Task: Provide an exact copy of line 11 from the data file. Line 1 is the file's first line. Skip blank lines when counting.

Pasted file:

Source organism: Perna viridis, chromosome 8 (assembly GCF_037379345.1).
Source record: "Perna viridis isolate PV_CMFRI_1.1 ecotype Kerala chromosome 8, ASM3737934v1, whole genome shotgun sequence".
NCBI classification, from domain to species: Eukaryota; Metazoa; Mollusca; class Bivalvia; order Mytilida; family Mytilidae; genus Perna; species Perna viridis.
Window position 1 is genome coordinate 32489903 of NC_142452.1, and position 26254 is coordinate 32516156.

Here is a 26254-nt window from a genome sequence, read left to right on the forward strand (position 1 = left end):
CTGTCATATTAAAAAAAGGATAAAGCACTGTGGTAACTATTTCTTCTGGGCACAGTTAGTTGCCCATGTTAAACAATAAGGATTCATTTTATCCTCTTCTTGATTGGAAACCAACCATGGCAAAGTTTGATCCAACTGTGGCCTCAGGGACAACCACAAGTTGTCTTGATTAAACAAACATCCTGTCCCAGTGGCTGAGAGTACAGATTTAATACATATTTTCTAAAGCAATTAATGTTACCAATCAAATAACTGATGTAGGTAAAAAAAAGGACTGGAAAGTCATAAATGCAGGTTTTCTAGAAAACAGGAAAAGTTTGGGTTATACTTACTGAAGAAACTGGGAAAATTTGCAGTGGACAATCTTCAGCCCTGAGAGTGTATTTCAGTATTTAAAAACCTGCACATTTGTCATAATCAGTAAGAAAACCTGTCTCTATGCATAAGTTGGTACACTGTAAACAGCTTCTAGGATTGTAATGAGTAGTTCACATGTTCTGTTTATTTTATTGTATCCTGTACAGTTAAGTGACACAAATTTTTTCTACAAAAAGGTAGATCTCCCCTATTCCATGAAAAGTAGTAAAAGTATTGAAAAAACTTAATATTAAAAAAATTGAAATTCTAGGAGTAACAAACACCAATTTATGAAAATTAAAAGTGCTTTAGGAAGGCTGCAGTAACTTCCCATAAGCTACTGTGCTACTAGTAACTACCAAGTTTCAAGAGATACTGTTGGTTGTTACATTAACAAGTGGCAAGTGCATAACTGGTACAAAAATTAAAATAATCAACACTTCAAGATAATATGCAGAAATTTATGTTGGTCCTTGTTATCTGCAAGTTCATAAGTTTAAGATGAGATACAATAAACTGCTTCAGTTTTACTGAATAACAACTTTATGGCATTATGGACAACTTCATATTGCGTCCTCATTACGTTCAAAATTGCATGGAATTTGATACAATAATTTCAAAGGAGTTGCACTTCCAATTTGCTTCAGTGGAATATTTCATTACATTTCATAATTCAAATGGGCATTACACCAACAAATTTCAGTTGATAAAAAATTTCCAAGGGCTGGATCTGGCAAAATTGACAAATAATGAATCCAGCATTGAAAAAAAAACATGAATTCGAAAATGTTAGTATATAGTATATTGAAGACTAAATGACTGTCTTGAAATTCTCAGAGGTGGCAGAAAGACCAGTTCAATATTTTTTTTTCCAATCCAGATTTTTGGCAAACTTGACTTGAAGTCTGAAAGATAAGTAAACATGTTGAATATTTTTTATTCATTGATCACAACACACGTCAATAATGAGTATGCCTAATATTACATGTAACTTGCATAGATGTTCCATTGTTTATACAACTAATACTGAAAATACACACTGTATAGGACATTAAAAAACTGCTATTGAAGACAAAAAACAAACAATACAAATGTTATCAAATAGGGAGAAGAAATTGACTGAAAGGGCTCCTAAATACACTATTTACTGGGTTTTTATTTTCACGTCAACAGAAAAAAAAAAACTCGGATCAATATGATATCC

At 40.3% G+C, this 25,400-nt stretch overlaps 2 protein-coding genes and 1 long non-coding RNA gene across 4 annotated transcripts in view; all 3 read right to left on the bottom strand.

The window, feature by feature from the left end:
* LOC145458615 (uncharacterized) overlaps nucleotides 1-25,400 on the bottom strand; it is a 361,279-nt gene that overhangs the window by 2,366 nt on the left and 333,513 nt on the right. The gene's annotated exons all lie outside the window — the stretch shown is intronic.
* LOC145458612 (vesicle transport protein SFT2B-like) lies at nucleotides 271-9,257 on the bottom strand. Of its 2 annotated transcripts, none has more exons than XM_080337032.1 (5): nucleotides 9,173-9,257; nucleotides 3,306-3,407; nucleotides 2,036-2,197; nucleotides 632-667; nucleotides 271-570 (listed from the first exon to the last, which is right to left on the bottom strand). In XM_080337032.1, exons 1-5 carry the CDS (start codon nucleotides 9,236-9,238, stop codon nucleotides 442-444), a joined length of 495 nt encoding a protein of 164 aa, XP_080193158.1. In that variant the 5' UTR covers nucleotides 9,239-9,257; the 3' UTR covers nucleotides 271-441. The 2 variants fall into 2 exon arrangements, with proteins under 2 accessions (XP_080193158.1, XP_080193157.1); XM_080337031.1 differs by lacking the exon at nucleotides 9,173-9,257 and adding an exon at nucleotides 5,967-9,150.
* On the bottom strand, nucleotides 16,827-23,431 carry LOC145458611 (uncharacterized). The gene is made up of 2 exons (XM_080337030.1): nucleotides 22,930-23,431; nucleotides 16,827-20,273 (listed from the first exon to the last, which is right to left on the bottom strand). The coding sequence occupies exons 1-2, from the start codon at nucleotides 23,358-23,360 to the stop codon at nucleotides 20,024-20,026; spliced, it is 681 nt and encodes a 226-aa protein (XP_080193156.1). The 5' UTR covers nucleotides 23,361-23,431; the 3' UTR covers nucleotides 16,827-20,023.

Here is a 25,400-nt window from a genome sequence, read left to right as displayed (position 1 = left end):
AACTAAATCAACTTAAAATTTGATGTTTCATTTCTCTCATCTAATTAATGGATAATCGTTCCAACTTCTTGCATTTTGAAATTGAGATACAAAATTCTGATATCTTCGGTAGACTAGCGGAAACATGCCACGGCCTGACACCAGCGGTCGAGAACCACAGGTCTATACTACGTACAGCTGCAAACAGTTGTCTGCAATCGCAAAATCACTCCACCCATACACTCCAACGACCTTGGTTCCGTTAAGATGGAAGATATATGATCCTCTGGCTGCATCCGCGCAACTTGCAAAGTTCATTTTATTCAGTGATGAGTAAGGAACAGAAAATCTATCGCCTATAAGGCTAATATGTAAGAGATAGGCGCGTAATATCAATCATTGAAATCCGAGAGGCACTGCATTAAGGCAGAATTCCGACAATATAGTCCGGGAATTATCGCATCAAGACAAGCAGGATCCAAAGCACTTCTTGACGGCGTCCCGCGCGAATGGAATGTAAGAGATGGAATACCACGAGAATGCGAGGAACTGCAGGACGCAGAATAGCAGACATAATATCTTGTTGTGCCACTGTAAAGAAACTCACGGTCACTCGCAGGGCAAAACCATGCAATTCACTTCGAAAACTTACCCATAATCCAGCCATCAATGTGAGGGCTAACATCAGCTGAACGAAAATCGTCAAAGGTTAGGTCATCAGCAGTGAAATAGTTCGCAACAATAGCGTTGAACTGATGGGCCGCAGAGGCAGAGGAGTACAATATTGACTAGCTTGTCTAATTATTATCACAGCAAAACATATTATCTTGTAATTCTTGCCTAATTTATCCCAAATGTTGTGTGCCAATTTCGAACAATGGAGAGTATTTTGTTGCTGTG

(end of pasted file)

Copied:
* On the bottom strand, nucleotides 16,827-23,431 carry LOC145458611 (uncharacterized). The gene is made up of 2 exons (XM_080337030.1): nucleotides 22,930-23,431; nucleotides 16,827-20,273 (listed from the first exon to the last, which is right to left on the bottom strand). The coding sequence occupies exons 1-2, from the start codon at nucleotides 23,358-23,360 to the stop codon at nucleotides 20,024-20,026; spliced, it is 681 nt and encodes a 226-aa protein (XP_080193156.1). The 5' UTR covers nucleotides 23,361-23,431; the 3' UTR covers nucleotides 16,827-20,023.